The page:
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Welcome to the General reading room. On this page, Wikibookians are free to talk about the Wikibooks project in general. For proposals for improving Wikibooks, see the Proposals reading room.

A question about Shelf:Electronic games[edit]

In the description of the shelf it’s written:

Books on this shelf deal with electronic games: games that employ electronics to create an interactive system with which a player can play. Video games are the most common form of electronic game today, and for this reason the terms are often mistakenly used synonymously. Books include information on the cultural significance of specific electronic games, and application of electronic games as learning and education tools. Games in a series should be part of the same book. Wikibooks is not for walkthroughs and strategy guides—use StrategyWiki instead.

And in wikibooks:What_is_Wikibooks#Wikibooks_is_not_for_video_game_strategy_guides, it’s written:

Wikibooks is not for video game strategy guides and walk-throughs. Walk-throughs and strategy guides for video games are not acceptable instructional materials for, and do not belong on Wikibooks. However, other books about video games, such as scholarly analysis of video games or guides on the design of video games, are allowed here. One place for writing strategy guides is StrategyWiki.

My question is: if I want to write a book about villagers in Minecraft or a Minecraft mod, am I allowed to? And if I want to write a book about the history of a Minecraft server (like it’s players, it’s bases, etc), am I allowed to? It’s written that games in the same series must be in the same book, but this also suggests that you can’t have more than one book about one game but some games have more thank enough information for several books and maybe even deserve their own shelf (in the future when there are several books of course). Thanks in advance, -ElfSnail123 (discusscontribs) 08:11, 13 December 2020 (UTC)

I'm leaning towards the side where this is not allowed on our project, unfortunately. Our policy states, in relation to video games that are allowed: "other books about video games, such as scholarly analysis of video games or guides on the design of video games". I don't believe writing a history page on a Minecraft server, for example Hypixel or McCentral, corresponds to WB policy (scholarly: "involving or relating to serious academic study") - there is no real scholarly study of Minecraft servers, is there? As for writing about Minecraft mods, this might fall under "video game strategy guides".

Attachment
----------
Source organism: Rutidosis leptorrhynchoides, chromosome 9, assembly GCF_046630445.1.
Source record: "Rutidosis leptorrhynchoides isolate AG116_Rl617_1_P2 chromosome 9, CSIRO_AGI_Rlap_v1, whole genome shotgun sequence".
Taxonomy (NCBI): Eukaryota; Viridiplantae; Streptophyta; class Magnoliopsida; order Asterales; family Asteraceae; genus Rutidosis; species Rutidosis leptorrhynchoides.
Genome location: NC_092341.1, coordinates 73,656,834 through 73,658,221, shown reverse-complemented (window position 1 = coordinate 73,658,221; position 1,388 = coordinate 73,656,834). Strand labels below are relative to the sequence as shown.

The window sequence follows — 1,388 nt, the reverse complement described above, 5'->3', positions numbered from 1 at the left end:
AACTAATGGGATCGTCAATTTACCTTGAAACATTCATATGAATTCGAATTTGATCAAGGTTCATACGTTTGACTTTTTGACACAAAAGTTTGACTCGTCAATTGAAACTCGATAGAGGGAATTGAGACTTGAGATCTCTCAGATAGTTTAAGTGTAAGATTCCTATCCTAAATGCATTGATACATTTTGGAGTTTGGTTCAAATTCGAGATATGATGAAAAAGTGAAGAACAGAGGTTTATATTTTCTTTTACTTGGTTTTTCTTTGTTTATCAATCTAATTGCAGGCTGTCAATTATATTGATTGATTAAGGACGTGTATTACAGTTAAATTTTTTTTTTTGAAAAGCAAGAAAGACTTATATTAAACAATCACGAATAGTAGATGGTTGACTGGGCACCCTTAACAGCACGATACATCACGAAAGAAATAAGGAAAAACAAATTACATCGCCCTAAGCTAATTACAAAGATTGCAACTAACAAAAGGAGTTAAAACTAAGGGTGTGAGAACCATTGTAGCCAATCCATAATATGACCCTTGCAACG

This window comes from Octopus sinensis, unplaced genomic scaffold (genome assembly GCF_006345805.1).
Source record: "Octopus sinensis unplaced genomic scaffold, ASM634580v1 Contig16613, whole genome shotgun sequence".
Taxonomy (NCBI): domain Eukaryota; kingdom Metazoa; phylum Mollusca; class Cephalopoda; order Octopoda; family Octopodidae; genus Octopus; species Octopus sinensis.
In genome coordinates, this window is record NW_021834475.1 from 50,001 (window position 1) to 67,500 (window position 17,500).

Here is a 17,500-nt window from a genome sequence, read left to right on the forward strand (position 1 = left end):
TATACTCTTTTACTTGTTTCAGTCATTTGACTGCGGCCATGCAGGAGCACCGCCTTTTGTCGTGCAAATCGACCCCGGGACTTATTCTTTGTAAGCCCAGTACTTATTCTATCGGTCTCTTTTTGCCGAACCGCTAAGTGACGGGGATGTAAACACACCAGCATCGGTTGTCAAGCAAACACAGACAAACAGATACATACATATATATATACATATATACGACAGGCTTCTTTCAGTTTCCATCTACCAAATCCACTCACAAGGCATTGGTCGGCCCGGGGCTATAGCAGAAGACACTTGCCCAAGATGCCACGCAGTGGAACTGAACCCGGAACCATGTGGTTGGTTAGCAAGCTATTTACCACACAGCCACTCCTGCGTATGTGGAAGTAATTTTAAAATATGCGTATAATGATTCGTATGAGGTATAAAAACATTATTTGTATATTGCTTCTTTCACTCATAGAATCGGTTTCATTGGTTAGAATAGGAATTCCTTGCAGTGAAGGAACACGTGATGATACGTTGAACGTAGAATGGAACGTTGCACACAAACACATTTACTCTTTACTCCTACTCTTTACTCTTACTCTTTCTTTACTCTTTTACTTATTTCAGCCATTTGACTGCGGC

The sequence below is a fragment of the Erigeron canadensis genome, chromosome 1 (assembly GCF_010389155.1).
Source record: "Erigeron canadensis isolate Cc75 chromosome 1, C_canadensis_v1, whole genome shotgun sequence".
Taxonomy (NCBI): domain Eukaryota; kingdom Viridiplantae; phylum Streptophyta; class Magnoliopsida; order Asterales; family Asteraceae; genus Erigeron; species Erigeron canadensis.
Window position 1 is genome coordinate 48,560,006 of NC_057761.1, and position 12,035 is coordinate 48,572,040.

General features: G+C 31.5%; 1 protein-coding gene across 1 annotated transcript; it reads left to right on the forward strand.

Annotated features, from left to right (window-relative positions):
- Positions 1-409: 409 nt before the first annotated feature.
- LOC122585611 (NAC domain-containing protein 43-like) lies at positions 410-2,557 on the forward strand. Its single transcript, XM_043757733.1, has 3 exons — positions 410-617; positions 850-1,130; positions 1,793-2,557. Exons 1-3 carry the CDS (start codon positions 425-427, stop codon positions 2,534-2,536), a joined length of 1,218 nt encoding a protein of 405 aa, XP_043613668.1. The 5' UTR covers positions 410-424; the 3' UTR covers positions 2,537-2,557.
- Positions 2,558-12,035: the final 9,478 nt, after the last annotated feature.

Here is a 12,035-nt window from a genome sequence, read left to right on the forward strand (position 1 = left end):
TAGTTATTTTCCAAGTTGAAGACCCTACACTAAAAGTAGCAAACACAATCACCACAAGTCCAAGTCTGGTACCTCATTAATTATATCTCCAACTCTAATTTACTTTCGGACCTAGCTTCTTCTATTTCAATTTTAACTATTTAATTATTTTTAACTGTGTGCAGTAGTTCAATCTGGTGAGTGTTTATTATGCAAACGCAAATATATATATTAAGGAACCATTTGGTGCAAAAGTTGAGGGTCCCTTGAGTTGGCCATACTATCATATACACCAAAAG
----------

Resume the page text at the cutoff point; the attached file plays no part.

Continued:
Though, other opinions are welcome... but this is my personal take. —Atcovi (Talk - Contribs) 16:47, 13 December 2020 (UTC)
Hi @Atcovi:, thanks for the reply! While I agree that there is no real scholarly analysis of a Minecraft server, in my opinion it has cultural significance (assuming it’s a server with many players that has existed for years of course). And about the mods it’s a bit ambiguous in my opinion - there’s a mod called computercraft which adds programmable computers. Is a book about programming in this mod allowed? Also is a book about command blocks in Minecraft allowed because it would be a serious book. There are many books about state goes for board games, and I get that board games are considered intellectual and video games not but they also have a large cultural significance. -ElfSnail123 (discusscontribs) 14:09, 15 December 2020 (UTC)
I very strongly believe that the history a specific Minecraft server is out of scope. Many similar things have been deleted before usually under the "not a webhost" criteria actually. That's because they are of no more significance than, say, your personal achievements in Pokemon Go or your holidays after the last 10 years. QuiteUnusual (discusscontribs) 14:59, 15 December 2020 (UTC)
In my opinion video games have a huge cultural significance and are underrepresented in Wikibooks. While the history of a Minecraft server might be a bit out of scope (I still think it would be nice especially since there are entire YouTube channels dedicated to preserving the history of a Minecraft server, mostly anarchy servers), I think Wikibooks should start allowing strategy guides for video games especially since strategy guides for board games are allowed. That kind of content would grow quickly an I think it’s a wasted potential of Wikibooks. Also Wikimedia foundation seeks to be a collection of all human knowledge, and it won’t be complete without this. -ElfSnail123 (discusscontribs) 11:55, 29 December 2020 (UTC)
As it seems to fit under "learning objectives", might I suggest you look into Wikiversity? There also is a wikiversity:minecraft page on Wikiversity where you may add histories of Minecraft servers under it. I believe here your contributions will be more accepted within WV rather than WB, judging from this discussion and WB:What is Wikibooks?. —Atcovi (Talk - Contribs) 18:35, 29 December 2020 (UTC)
Hi @Atcovi:, thank you very much for the reply! I looked in to Wikiversity a bit, and while in What Wikiversity is not it’s not anything that forbids that sort of content, in What is Wikiversity it’s written: "However, if it's suitable for a textbook, it's best to add it at Wikibooks". It’s a bit confusing for me because my logic tells that Wikiversity is for academic resources and Wikibooks is for other books. It’s kinda weird that Wikibooks has stricter rules. -ElfSnail123 (discusscontribs) 15:32, 2 January 2021 (UTC)